The engineering fixes devised by Boeing for Milk Bottle showed that it was possible to identify the parts in an aircraft that were most likely to fail, but left many questions unanswered. No one could explain why primary structures in the B-47 were affected by maneuvers that the aircraft was designed to perform. General Power saw no use in turning to other aircraft unless SAC was assured they would survive low level flying. General Power insisted that despite Boeing's evaluation of the B-47's structural life since 1956, not enough was known about aircraft service span. General LeMay agreed that weapon system producers had to give the Air Force more information on operation and its effect on metal fatigue. In addition, the Air Force and aircraft industry needed to combine their efforts. They had to expand existing programs to collect statistical maneuver loads data, to conduct cyclic testing, and to develop better instrumentation and analytical techniques (Wright Air Development Center was already considering the B-47's fatigue problem in May 1958 and was flight testing a Douglas B-66 light bomber to learn more about low altitude turbulence. Moreover, closely related projects were either in being or soon to start). The knowledge to be gained, General LeMay thought, together with judicious application of engineering skills and maintenance funds would prevent the early retirement of aircraft, an extremely expensive alternative (Some 15 years later, low flying B-52s continued to attest to the concept's value.). Yet, in any aircraft's life cycle, there was a point beyond which further repair became uneconomical. Perhaps, General LeMay noted, all that could be done to keep the aged B-47 combat ready was to correct anticipated problems.

Devising the Milk Bottle repairs was just a beginning. While the repairs were underway, Boeing had to develop a broad structural integrity program to determine the modification's impact on the B-47's service life. Moreover, any other potential problem areas had to be uncovered. The collapse of Boeing's cyclic test aircraft in August 1958 revealed for instance that the B-47's upper longerons the beams running lengthwise along the fuselage were susceptible to fatigue when the aircraft approached 2,000 hours of flying time (This led to further inspections, the identification of 11 B-47s with defective longerons, and the Air Material Command's eventual modification of all the aircrafts' support beams). Similar cyclic tests by Douglas and the National Aeronautics and Space Administration (NASA) did not disclose any serious deficiency until December, when NASA ceased testing after a fracture appeared near one of the B-47's wing stations. Boeing tests continued until January 1959, without duplicating NASA's discovery. But when Douglas stopped in February, after almost 10,000 test hours, its B-47 had also developed a 20 inch crack. If the cyclic testing of the late fifties truly simulated flight conditions, NASA and Douglas's findings were relatively important, since SAC's B-47s had never been individually tagged for 10,000 flying hours. In any event, there were gaps in other crucial research. The low altitude flying program, using oscillograph recorders to track the stresses and strains of lower levels on the B-47, was far from complete. Still a decision had to be made without delay, if only to justify the purchase of other aircraft. In mid 1959, the Air Force cautiously assigned the B-47 a life expectancy of 3,300 hours. Implied was the requirement for regular rigid inspections. In addition, the Wright Air Development Center admitted that this figure was based on technical consideration only. It could change, because service life did not reflect economic or operational factors.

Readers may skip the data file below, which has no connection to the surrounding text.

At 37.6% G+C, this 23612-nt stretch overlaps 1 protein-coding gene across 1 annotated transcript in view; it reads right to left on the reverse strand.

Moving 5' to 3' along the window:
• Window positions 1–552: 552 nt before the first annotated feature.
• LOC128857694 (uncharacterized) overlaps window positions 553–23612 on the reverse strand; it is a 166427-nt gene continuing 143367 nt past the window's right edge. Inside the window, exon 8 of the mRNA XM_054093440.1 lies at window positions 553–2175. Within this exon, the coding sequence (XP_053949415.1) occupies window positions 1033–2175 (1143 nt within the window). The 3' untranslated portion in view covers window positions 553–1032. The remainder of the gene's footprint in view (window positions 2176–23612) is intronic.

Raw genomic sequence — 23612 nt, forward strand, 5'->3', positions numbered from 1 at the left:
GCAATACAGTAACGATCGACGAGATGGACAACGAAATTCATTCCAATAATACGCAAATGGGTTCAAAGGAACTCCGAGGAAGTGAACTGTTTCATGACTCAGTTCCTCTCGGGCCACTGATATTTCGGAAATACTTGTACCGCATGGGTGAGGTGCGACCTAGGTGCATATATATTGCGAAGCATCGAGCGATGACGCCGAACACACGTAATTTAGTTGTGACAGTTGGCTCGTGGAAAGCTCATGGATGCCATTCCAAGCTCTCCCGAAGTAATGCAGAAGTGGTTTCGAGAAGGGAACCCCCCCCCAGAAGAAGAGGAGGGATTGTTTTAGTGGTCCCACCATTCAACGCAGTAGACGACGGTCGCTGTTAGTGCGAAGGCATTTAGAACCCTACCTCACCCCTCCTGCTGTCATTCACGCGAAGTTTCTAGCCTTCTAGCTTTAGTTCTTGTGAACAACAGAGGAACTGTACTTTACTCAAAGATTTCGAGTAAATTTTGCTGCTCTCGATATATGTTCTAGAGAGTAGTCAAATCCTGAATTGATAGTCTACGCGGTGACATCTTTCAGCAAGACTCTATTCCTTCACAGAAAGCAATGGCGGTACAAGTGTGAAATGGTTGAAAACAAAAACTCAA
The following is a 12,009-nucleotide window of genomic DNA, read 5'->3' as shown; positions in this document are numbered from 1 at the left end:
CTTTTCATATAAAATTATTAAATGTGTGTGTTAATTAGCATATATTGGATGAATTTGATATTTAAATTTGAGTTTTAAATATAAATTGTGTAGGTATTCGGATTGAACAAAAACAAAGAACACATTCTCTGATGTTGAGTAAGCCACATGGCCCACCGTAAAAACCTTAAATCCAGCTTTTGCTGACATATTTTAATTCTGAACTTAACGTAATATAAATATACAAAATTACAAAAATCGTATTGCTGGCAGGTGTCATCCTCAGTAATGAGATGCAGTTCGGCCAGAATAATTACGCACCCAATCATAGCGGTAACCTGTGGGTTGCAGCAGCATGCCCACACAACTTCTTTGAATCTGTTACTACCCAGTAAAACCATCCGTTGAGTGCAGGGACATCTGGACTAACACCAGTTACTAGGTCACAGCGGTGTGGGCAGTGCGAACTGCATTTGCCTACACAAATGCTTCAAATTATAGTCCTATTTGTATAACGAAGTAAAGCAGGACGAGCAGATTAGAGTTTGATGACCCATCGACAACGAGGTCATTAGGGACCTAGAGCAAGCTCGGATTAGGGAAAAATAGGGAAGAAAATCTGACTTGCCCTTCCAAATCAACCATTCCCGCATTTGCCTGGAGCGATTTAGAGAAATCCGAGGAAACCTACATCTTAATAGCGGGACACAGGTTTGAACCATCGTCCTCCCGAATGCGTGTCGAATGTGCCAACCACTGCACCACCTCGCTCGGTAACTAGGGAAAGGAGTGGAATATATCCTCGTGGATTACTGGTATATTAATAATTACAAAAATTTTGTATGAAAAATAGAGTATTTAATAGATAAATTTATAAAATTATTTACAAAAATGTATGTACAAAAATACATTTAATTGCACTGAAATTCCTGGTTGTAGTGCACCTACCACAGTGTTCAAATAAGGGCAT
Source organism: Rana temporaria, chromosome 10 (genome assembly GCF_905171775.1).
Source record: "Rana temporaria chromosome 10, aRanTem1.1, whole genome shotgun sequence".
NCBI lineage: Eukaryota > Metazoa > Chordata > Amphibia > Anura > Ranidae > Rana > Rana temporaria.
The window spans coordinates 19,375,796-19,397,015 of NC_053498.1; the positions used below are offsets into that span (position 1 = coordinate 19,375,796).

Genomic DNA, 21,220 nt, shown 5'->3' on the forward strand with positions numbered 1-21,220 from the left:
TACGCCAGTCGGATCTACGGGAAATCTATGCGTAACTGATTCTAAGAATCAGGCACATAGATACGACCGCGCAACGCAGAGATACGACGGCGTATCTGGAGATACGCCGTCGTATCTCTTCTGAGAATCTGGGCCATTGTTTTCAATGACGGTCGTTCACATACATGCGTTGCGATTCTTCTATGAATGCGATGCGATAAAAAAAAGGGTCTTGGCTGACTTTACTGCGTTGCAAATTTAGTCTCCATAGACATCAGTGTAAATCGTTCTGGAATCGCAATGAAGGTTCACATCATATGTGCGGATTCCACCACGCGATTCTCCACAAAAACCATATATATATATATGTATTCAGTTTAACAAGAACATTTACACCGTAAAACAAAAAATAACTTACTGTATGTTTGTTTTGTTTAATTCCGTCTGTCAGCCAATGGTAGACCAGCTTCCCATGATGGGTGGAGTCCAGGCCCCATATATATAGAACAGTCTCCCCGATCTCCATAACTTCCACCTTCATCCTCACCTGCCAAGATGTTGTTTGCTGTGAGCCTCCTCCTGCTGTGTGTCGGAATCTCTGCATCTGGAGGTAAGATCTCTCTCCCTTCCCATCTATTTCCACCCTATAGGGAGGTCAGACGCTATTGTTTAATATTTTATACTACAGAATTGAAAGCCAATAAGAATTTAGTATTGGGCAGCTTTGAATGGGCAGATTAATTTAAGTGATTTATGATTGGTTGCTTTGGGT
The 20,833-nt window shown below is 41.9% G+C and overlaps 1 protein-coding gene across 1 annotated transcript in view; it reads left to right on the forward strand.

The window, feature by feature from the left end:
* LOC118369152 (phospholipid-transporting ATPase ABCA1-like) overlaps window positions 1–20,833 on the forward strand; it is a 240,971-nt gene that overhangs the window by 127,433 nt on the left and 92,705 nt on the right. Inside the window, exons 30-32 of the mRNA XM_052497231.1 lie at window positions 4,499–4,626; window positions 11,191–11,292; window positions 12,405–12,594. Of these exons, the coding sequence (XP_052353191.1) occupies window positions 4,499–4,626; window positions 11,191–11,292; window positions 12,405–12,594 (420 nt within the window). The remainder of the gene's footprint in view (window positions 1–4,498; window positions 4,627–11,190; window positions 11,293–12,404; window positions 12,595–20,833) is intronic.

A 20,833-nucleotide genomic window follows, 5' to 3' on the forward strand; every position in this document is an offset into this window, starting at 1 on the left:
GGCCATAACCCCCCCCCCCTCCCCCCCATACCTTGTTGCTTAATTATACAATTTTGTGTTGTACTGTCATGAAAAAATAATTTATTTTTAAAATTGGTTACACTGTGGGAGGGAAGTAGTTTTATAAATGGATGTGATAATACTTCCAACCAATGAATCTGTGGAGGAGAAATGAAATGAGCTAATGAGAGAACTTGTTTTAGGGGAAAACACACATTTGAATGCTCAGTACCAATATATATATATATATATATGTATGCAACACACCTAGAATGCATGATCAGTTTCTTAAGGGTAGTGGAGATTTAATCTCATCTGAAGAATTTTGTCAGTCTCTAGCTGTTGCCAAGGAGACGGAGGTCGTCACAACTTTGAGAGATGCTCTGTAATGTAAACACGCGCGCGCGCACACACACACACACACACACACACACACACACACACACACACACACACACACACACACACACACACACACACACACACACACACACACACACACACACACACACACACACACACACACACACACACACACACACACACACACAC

SAC initially wanted 1,000 B-47s modified for low-level flying. This meant fitting the aircraft with absolute altimeters, terrain clearance devices (The kind SAC needed to fly low at night or during periods of reduced visibility did not even exist in 1956), and doppler radars the type of new equipment that would require extensive testing and lots of money. In 1959, it became evident that the B-47 would survive the Milk Bottle crisis only to face other severe problems. Because of development testing slippages and the money saving phaseout of some B-47 wings, SAC scaled down its low altitude requirements by half. The command did stress, however, the urgency of modifying the 500 B-47s now earmarked for low level flying. SAC again pointed out that the aircraft lacked missile penetration aids and was marginally suited for high altitude strikes. Against improved enemy defenses, the B-47 would be obsolete in 1963 if not properly equipped for low level flight. The Air Staff did not question SAC's justifications, but fund shortages dictated harsh decisions. Hence, in lieu of 500, only 350 B-47s would be modified for low level flying, and the aircraft would receive simpler and much less costly equipment than asked for by SAC (The Air Force had canceled in late 1958 the B-47's use of the GAM 72 Quay, a short range decoy missile, mainly because of dollar limitations. Procurement of the GAM 67 Crossbow had already been dropped, and modification of the B-47 to protect it from infrared missiles was abandoned in mid 1959). Obviously, the end of the B-47 was in sight.